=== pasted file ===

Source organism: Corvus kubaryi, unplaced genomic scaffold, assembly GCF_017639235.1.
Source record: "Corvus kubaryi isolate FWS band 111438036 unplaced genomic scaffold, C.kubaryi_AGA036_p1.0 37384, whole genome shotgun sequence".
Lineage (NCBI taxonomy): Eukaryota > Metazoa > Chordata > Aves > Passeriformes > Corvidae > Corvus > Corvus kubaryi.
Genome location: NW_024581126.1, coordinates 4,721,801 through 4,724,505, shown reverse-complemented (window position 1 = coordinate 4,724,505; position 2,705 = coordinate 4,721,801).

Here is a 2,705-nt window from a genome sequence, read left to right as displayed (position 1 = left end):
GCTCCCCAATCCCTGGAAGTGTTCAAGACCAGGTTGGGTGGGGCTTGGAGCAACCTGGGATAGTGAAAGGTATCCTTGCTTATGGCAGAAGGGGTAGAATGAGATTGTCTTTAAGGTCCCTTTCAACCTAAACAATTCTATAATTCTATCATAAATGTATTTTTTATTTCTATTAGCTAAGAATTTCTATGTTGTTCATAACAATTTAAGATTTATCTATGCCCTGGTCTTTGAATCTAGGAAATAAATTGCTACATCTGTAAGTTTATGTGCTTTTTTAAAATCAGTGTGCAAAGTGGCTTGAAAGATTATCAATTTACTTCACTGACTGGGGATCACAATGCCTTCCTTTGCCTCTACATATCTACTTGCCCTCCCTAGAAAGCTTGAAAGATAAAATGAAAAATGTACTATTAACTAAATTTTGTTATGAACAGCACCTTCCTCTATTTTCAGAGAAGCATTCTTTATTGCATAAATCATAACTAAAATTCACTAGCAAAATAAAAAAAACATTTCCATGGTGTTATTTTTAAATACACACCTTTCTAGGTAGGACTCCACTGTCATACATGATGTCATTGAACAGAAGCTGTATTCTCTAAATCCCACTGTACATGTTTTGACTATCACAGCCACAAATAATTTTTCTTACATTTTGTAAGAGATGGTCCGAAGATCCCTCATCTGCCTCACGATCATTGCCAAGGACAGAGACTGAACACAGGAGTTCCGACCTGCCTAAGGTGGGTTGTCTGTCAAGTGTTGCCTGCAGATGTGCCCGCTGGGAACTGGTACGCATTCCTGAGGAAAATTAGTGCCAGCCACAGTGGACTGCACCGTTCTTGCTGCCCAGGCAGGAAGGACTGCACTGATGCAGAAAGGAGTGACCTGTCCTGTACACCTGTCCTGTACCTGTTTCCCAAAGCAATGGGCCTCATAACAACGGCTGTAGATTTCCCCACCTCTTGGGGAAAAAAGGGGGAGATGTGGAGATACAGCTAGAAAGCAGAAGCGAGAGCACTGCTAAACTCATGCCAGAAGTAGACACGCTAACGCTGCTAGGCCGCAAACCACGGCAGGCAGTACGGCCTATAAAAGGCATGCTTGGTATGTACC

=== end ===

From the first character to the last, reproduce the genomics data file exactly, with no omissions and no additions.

Source organism: Corvus kubaryi, unplaced genomic scaffold, assembly GCF_017639235.1.
Source record: "Corvus kubaryi isolate FWS band 111438036 unplaced genomic scaffold, C.kubaryi_AGA036_p1.0 37384, whole genome shotgun sequence".
Lineage (NCBI taxonomy): Eukaryota > Metazoa > Chordata > Aves > Passeriformes > Corvidae > Corvus > Corvus kubaryi.
Genome location: NW_024581126.1, coordinates 4,721,801 through 4,724,505, shown reverse-complemented (window position 1 = coordinate 4,724,505; position 2,705 = coordinate 4,721,801).

Here is a 2,705-nt window from a genome sequence, read left to right as displayed (position 1 = left end):
GCTCCCCAATCCCTGGAAGTGTTCAAGACCAGGTTGGGTGGGGCTTGGAGCAACCTGGGATAGTGAAAGGTATCCTTGCTTATGGCAGAAGGGGTAGAATGAGATTGTCTTTAAGGTCCCTTTCAACCTAAACAATTCTATAATTCTATCATAAATGTATTTTTTATTTCTATTAGCTAAGAATTTCTATGTTGTTCATAACAATTTAAGATTTATCTATGCCCTGGTCTTTGAATCTAGGAAATAAATTGCTACATCTGTAAGTTTATGTGCTTTTTTAAAATCAGTGTGCAAAGTGGCTTGAAAGATTATCAATTTACTTCACTGACTGGGGATCACAATGCCTTCCTTTGCCTCTACATATCTACTTGCCCTCCCTAGAAAGCTTGAAAGATAAAATGAAAAATGTACTATTAACTAAATTTTGTTATGAACAGCACCTTCCTCTATTTTCAGAGAAGCATTCTTTATTGCATAAATCATAACTAAAATTCACTAGCAAAATAAAAAAAACATTTCCATGGTGTTATTTTTAAATACACACCTTTCTAGGTAGGACTCCACTGTCATACATGATGTCATTGAACAGAAGCTGTATTCTCTAAATCCCACTGTACATGTTTTGACTATCACAGCCACAAATAATTTTTCTTACATTTTGTAAGAGATGGTCCGAAGATCCCTCATCTGCCTCACGATCATTGCCAAGGACAGAGACTGAACACAGGAGTTCCGACCTGCCTAAGGTGGGTTGTCTGTCAAGTGTTGCCTGCAGATGTGCCCGCTGGGAACTGGTACGCATTCCTGAGGAAAATTAGTGCCAGCCACAGTGGACTGCACCGTTCTTGCTGCCCAGGCAGGAAGGACTGCACTGATGCAGAAAGGAGTGACCTGTCCTGTACACCTGTCCTGTACCTGTTTCCCAAAGCAATGGGCCTCATAACAACGGCTGTAGATTTCCCCACCTCTTGGGGAAAAAAGGGGGAGATGTGGAGATACAGCTAGAAAGCAGAAGCGAGAGCACTGCTAAACTCATGCCAGAAGTAGACACGCTAACGCTGCTAGGCCGCAAACCACGGCAGGCAGTACGGCCTATAAAAGGCATGCTTGGTATGTACC